Schools take novel approaches to stop bullying

Colac Primary School students Jessica Dellar, Emily Hynes and Koby Allan show off anti-bullying artwork. School staff members Jill Newcombe and Shelby Papadopoulos, also pictured, said the student-inspired posters were just one way the school was curbing bullying behaviour among students.

Colac schools are using new strategies and statistics to help beat bullying in the yard, despite an increase in reported bullying across the region.

The Department of Education’s latest data indicates that one in four students at government schools were bullied in Colac Otway Shire last year, with more than 26 per cent of students in Year Seven to Year Nine reporting the behaviour, a jump of 1.6 percentage points from 2017 and above the Victorian average of 17.5 per cent.

Meanwhile, 25 per cent of Grade Fives and Sixes were bullied last year, up from 23.5 per cent in 2017 and above the 15.9-per-cent state-wide figure.

The data excluded Catholic and independent schools.

Colac Primary School assistant principal Jill Newcombe said the school’s regular student bullying audit was helping teachers tackle bullying behaviour and identify trends and problem areas.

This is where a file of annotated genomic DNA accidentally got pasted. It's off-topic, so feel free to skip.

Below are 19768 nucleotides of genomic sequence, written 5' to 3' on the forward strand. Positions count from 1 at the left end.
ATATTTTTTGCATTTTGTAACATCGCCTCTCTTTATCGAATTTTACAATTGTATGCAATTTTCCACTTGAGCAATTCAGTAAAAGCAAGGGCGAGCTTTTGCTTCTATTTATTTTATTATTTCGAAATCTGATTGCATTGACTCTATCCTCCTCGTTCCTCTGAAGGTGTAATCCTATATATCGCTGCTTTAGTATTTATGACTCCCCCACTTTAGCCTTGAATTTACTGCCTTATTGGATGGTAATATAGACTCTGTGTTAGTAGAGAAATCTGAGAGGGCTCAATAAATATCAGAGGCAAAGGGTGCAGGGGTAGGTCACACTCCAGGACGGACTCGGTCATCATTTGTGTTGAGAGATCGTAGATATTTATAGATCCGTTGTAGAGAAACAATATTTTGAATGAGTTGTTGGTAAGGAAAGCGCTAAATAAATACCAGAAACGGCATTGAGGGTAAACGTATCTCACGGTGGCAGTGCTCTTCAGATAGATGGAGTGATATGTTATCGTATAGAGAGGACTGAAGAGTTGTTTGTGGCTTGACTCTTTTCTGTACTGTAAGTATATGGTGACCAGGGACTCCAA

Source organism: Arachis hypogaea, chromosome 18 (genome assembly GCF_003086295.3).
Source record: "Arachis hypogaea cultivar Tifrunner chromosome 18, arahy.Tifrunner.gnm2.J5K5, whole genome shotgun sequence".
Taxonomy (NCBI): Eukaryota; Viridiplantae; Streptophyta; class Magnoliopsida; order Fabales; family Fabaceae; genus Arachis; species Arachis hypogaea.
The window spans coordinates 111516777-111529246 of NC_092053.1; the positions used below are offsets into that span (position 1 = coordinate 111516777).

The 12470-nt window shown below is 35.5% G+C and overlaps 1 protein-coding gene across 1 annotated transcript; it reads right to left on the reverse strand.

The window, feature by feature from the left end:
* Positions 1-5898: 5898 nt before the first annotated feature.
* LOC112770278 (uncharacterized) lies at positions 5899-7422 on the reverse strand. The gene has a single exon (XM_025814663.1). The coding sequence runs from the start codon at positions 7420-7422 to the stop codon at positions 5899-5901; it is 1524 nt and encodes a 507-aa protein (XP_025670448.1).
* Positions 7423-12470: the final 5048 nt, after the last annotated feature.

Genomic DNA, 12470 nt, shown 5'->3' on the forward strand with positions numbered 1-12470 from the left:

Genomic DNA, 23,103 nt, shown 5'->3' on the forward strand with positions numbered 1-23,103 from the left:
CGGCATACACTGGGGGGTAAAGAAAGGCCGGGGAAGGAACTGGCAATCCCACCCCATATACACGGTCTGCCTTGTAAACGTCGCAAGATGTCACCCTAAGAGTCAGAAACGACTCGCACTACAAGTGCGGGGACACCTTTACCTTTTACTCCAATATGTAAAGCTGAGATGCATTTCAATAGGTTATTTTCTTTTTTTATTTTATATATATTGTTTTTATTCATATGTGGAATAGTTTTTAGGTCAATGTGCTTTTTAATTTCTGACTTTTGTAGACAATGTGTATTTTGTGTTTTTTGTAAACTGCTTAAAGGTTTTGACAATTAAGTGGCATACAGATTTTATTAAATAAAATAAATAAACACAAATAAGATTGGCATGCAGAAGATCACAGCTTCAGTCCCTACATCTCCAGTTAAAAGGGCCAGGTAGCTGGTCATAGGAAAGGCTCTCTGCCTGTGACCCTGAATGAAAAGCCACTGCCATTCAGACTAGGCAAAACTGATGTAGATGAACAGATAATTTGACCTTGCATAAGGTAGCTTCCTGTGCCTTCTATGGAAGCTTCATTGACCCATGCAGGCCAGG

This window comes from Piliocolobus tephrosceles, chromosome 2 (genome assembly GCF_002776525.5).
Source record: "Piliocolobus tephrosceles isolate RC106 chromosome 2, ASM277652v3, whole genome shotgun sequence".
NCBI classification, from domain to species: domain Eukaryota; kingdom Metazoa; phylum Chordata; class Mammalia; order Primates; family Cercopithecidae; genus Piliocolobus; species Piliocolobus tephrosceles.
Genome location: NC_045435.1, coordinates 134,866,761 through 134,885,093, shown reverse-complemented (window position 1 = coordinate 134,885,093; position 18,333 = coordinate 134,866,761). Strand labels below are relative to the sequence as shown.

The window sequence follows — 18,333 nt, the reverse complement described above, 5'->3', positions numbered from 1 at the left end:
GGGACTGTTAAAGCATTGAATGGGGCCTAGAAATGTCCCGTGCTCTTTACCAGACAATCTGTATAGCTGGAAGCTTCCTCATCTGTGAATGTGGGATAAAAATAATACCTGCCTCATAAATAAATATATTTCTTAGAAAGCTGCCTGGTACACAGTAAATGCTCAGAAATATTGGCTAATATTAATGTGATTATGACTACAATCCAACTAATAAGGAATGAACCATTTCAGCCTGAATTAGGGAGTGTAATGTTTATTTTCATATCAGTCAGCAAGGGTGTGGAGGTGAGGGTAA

“We do the audit weekly as a whole school, when students get the chance to write down if they are bullied, and they can also identify if other students are being bullied as well,” she said.

“We have got a new format involving pictures, so that it is easier for the kids to express. It goes right down to Grade Prep, and there are images that depict things that are happening and they can tick the box or they can write something.”

Teachers then follow up bullying behaviour, and also use the statistics from the audit to identify any bullying patterns, while a wellbeing officer and school chaplain work with students involved.

“We use the statistics, so if we notice that a particular area in the yard is where it’s happening, we will put someone extra on yard duty to be mindful of the trouble spots,” Ms Newcombe said.

She said offering extra programs at lunchtimes was an effective way to curb bullying by keeping more students engaged, and that school also participated in whole-school anti-bullying days.

See today’s Colac Herald for more.

Buy the Colac Herald print edition, which has full coverage of all the region’s news and sport. Click here to find out where to buy a copy

Comments are closed.